Breastfeeding infants living with HIV to wait longer for Nevirapine
George Kebaso @Morarak
Thousands of breastfeeding infants living with HIV will have to wait a little longer for the Nevirapine (NVP) syrup to be delivered to health facilities.
Meanwhile, the infants will be forced to continue swallowing Antiretroviral (ARVs) drugs for adults as they wait for the two-dose regimen to arrive.
Yesterday, Kenya Medical Supplies Authority (Kemsa) anticipated that within five days, the paediatric ARVs will be airlifted to its warehouse in Embakasi, Nairobi for immediate distribution to counties.
“It is being airlifted and probably we should be having it within a week,” Geoffrey Mwagwi, Kemsa’s Customer Service Manager said at the institution’s Embakasi warehouse.
In many developing countries, a two-dose regimen of NVP around the time of birth is advocated as the most cost-effective way to prevent mother-to-child HIV transmission.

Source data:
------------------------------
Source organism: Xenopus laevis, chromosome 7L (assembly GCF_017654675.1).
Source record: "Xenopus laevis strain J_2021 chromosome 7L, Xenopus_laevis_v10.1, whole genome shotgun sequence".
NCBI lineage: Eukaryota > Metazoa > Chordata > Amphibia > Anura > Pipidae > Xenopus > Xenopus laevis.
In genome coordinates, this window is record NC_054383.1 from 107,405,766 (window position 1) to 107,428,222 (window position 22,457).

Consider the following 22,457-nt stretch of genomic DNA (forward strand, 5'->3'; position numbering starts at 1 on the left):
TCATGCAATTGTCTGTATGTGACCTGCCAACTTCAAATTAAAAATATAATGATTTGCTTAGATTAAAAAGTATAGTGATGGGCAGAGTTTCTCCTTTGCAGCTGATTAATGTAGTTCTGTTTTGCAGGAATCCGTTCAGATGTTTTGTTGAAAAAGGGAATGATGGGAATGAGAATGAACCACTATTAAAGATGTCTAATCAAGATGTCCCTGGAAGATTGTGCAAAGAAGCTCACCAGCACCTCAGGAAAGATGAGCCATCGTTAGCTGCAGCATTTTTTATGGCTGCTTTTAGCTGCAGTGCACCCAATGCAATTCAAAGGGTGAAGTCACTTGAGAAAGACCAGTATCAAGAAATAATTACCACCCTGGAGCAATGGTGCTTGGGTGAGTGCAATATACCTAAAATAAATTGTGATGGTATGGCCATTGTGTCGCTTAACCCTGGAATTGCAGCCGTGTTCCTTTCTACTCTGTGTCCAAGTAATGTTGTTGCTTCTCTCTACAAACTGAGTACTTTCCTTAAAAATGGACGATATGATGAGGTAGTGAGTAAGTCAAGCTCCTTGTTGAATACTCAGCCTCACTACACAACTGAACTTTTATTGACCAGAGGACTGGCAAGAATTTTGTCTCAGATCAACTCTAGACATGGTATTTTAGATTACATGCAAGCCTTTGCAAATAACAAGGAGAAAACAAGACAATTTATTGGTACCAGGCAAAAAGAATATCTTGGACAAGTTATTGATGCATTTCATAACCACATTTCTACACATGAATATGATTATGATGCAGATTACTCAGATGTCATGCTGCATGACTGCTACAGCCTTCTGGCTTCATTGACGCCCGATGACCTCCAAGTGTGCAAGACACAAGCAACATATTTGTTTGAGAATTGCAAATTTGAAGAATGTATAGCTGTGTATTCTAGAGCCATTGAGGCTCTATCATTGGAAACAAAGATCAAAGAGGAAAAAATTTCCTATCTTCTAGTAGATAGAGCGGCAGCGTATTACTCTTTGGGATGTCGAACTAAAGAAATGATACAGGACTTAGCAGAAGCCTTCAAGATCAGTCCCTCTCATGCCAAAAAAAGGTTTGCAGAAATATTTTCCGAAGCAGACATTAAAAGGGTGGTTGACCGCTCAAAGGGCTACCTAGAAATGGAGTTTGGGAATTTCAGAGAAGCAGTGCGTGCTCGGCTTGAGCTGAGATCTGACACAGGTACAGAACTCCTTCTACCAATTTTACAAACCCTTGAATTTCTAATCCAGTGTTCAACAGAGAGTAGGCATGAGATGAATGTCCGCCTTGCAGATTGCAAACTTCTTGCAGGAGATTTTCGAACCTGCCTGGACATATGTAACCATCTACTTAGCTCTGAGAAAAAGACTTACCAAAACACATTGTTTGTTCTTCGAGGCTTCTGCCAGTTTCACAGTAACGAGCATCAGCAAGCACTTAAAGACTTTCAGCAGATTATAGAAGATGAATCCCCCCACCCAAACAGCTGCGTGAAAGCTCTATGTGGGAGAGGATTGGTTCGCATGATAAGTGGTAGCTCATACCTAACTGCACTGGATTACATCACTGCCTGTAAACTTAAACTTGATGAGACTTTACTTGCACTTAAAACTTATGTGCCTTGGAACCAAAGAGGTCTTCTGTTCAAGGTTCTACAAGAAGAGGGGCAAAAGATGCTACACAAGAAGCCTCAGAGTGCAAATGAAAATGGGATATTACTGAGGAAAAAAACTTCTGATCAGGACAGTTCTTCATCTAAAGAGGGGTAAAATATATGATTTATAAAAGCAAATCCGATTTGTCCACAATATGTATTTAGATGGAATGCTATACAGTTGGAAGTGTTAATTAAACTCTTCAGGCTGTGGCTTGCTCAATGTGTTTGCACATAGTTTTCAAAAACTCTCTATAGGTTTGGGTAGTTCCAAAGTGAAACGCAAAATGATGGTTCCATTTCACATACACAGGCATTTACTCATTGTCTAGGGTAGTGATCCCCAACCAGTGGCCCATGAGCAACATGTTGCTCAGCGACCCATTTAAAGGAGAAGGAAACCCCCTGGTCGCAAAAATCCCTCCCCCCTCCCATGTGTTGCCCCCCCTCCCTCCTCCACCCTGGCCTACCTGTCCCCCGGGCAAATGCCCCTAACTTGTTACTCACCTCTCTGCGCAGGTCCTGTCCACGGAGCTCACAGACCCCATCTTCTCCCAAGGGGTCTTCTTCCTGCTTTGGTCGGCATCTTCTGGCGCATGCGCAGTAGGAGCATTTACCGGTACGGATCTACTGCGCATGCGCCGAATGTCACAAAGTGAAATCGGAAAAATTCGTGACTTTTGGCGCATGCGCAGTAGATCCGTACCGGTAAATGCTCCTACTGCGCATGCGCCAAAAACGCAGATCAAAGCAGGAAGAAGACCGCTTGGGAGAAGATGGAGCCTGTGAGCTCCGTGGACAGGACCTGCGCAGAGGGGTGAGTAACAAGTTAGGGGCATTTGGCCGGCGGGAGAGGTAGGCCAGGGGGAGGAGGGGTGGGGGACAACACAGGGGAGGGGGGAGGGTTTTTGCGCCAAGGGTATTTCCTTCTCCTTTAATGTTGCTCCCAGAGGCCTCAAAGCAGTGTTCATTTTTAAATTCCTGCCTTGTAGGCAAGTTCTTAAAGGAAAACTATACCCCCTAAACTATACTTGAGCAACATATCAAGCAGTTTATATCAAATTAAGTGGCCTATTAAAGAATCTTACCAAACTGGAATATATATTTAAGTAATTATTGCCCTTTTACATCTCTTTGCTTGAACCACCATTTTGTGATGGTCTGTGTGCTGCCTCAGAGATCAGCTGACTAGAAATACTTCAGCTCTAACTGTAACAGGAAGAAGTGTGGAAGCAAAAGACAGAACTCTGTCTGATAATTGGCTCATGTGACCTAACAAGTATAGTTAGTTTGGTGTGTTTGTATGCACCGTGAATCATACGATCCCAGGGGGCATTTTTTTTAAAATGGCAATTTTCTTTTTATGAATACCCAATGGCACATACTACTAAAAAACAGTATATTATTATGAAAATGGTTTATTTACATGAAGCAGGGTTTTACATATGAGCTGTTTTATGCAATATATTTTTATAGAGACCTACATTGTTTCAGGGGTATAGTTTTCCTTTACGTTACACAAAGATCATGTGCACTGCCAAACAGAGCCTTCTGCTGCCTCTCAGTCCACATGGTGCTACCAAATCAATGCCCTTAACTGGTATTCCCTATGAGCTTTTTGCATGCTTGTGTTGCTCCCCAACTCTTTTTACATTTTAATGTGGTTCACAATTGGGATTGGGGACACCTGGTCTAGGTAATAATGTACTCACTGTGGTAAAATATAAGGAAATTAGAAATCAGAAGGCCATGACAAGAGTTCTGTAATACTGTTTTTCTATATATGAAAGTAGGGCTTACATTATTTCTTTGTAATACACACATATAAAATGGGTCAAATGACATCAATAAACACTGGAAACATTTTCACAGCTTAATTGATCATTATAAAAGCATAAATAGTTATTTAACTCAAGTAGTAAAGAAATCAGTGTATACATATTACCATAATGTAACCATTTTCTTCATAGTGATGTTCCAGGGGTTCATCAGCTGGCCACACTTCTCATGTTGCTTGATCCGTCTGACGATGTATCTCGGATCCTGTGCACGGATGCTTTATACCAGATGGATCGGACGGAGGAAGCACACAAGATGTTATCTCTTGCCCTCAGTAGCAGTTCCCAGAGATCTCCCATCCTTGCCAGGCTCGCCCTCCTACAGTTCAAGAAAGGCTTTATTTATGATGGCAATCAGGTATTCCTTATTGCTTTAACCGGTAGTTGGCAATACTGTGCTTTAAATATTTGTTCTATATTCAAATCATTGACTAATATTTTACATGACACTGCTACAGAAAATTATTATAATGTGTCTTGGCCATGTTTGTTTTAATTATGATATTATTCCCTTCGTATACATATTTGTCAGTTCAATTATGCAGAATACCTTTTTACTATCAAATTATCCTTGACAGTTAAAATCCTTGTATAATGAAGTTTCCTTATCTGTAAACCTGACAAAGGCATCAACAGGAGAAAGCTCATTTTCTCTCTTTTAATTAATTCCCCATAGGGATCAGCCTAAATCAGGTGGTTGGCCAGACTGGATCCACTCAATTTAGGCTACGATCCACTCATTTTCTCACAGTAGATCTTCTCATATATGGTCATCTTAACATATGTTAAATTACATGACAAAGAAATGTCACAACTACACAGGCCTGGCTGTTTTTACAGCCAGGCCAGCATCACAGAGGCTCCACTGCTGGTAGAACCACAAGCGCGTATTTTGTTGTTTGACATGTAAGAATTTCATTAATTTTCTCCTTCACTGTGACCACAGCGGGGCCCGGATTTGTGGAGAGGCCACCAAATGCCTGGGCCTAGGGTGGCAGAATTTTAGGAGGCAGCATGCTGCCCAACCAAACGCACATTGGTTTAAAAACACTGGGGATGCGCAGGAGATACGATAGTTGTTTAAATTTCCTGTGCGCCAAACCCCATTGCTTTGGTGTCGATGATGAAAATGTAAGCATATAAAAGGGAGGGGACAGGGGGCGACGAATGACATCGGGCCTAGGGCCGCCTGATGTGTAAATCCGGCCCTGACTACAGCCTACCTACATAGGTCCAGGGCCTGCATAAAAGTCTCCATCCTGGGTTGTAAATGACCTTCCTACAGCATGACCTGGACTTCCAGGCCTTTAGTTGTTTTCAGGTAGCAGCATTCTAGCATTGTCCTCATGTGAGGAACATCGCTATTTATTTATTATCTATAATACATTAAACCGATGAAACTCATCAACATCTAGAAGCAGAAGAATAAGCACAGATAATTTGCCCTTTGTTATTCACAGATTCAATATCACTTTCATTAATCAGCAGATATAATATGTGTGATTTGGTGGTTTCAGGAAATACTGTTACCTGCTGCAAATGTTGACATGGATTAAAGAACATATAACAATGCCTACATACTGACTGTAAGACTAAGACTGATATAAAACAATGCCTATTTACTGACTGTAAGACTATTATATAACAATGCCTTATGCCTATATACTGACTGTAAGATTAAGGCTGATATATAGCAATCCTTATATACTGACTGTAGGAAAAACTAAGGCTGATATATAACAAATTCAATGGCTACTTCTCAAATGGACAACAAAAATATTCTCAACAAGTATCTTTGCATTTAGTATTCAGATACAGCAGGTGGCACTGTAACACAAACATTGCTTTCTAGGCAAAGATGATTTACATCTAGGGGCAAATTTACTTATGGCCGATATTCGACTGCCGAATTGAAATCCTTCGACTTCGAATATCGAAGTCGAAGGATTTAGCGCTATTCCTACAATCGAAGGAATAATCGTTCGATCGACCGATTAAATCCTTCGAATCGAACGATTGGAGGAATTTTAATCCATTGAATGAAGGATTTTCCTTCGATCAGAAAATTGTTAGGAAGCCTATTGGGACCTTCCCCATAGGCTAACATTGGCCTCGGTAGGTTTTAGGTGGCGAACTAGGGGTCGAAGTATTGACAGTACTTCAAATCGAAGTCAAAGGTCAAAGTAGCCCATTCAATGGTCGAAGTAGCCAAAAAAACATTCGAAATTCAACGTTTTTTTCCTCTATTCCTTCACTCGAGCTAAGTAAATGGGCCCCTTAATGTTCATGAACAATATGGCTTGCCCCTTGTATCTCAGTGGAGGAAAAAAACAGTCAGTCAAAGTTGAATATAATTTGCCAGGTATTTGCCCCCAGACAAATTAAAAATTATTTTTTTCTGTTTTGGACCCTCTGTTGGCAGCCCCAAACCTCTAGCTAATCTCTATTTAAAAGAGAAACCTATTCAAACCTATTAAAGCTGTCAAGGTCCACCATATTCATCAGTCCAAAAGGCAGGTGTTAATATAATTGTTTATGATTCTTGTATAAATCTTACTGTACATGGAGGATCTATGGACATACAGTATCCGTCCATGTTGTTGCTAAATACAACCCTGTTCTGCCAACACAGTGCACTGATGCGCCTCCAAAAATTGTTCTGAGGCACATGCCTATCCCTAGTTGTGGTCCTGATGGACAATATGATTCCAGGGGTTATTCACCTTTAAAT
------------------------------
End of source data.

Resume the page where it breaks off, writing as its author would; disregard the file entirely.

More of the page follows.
The mother at the onset of labour takes one dose and the other one is given to the baby, between 48 and 72 hours after birth.
The goal is to achieve a 100 nanograms/millilitre concentration of the drug in the baby’s blood, from before birth and for a week afterwards, however, the precise level of the drug needed to prevent HIV transmission is unknown.
Mwagwi spoke yesterday while flagging off 29 types of ARVs in 24,800 packs valued at Sh1.2 billion said the country now has sufficient ARV stocks for the next three months.
The consignment were distributed to 31 counties with high HIV prevalence. Douglas Onyancha, USAID’s Representative at Kemsa in-charge of distribution, said Homa Bay leads as the biggest consumer of the drugs.
He said the standoff between the government and USAid had been settled, and now counties will receive their stocks uninterrupted.
“That standoff has been resolved and that is why we are receiving the commodities.
The moment they are received we ensure we distribute them immediately,” he added.